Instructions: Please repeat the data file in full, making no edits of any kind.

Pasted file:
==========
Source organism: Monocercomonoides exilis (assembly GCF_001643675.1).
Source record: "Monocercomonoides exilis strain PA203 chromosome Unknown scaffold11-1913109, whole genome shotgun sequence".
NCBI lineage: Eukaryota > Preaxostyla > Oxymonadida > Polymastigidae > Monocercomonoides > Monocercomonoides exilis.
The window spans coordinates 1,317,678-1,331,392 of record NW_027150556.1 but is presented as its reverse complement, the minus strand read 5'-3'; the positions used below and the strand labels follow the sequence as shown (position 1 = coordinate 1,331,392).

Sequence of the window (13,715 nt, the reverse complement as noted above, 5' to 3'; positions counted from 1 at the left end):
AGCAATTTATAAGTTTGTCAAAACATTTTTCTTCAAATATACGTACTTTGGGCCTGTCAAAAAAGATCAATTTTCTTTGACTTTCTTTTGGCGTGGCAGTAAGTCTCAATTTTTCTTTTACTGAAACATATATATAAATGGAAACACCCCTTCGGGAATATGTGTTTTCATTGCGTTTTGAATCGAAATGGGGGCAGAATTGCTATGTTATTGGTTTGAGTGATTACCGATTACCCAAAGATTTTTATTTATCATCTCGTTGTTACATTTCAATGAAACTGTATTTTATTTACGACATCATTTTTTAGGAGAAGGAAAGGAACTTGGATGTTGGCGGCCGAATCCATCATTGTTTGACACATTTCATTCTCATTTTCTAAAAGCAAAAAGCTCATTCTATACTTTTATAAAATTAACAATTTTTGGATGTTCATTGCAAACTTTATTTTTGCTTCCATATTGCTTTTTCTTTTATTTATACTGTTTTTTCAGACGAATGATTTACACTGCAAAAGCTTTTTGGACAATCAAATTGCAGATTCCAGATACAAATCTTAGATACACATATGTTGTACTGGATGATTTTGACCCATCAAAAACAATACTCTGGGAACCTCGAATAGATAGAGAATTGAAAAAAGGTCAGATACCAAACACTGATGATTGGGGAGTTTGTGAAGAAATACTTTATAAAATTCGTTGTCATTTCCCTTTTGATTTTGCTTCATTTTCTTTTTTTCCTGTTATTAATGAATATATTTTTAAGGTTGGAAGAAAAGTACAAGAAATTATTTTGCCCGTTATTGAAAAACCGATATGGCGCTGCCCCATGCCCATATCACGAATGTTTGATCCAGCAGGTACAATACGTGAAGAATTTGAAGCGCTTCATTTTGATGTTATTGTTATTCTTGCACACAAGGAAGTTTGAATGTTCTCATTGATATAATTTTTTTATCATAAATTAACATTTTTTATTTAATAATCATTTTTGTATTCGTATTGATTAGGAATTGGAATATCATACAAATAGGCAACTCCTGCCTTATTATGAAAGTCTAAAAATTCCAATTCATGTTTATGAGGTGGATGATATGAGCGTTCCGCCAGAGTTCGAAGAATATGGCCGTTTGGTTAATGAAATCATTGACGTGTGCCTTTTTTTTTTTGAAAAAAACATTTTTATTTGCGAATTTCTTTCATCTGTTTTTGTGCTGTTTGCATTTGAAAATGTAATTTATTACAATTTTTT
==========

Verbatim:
Source organism: Monocercomonoides exilis (assembly GCF_001643675.1).
Source record: "Monocercomonoides exilis strain PA203 chromosome Unknown scaffold11-1913109, whole genome shotgun sequence".
NCBI lineage: Eukaryota > Preaxostyla > Oxymonadida > Polymastigidae > Monocercomonoides > Monocercomonoides exilis.
The window spans coordinates 1,317,678-1,331,392 of record NW_027150556.1 but is presented as its reverse complement, the minus strand read 5'-3'; the positions used below and the strand labels follow the sequence as shown (position 1 = coordinate 1,331,392).

Sequence of the window (13,715 nt, the reverse complement as noted above, 5' to 3'; positions counted from 1 at the left end):
AGCAATTTATAAGTTTGTCAAAACATTTTTCTTCAAATATACGTACTTTGGGCCTGTCAAAAAAGATCAATTTTCTTTGACTTTCTTTTGGCGTGGCAGTAAGTCTCAATTTTTCTTTTACTGAAACATATATATAAATGGAAACACCCCTTCGGGAATATGTGTTTTCATTGCGTTTTGAATCGAAATGGGGGCAGAATTGCTATGTTATTGGTTTGAGTGATTACCGATTACCCAAAGATTTTTATTTATCATCTCGTTGTTACATTTCAATGAAACTGTATTTTATTTACGACATCATTTTTTAGGAGAAGGAAAGGAACTTGGATGTTGGCGGCCGAATCCATCATTGTTTGACACATTTCATTCTCATTTTCTAAAAGCAAAAAGCTCATTCTATACTTTTATAAAATTAACAATTTTTGGATGTTCATTGCAAACTTTATTTTTGCTTCCATATTGCTTTTTCTTTTATTTATACTGTTTTTTCAGACGAATGATTTACACTGCAAAAGCTTTTTGGACAATCAAATTGCAGATTCCAGATACAAATCTTAGATACACATATGTTGTACTGGATGATTTTGACCCATCAAAAACAATACTCTGGGAACCTCGAATAGATAGAGAATTGAAAAAAGGTCAGATACCAAACACTGATGATTGGGGAGTTTGTGAAGAAATACTTTATAAAATTCGTTGTCATTTCCCTTTTGATTTTGCTTCATTTTCTTTTTTTCCTGTTATTAATGAATATATTTTTAAGGTTGGAAGAAAAGTACAAGAAATTATTTTGCCCGTTATTGAAAAACCGATATGGCGCTGCCCCATGCCCATATCACGAATGTTTGATCCAGCAGGTACAATACGTGAAGAATTTGAAGCGCTTCATTTTGATGTTATTGTTATTCTTGCACACAAGGAAGTTTGAATGTTCTCATTGATATAATTTTTTTATCATAAATTAACATTTTTTATTTAATAATCATTTTTGTATTCGTATTGATTAGGAATTGGAATATCATACAAATAGGCAACTCCTGCCTTATTATGAAAGTCTAAAAATTCCAATTCATGTTTATGAGGTGGATGATATGAGCGTTCCGCCAGAGTTCGAAGAATATGGCCGTTTGGTTAATGAAATCATTGACGTGTGCCTTTTTTTTTTTGAAAAAAACATTTTTATTTGCGAATTTCTTTCATCTGTTTTTGTGCTGTTTGCATTTGAAAATGTAATTTATTACAATTTTTT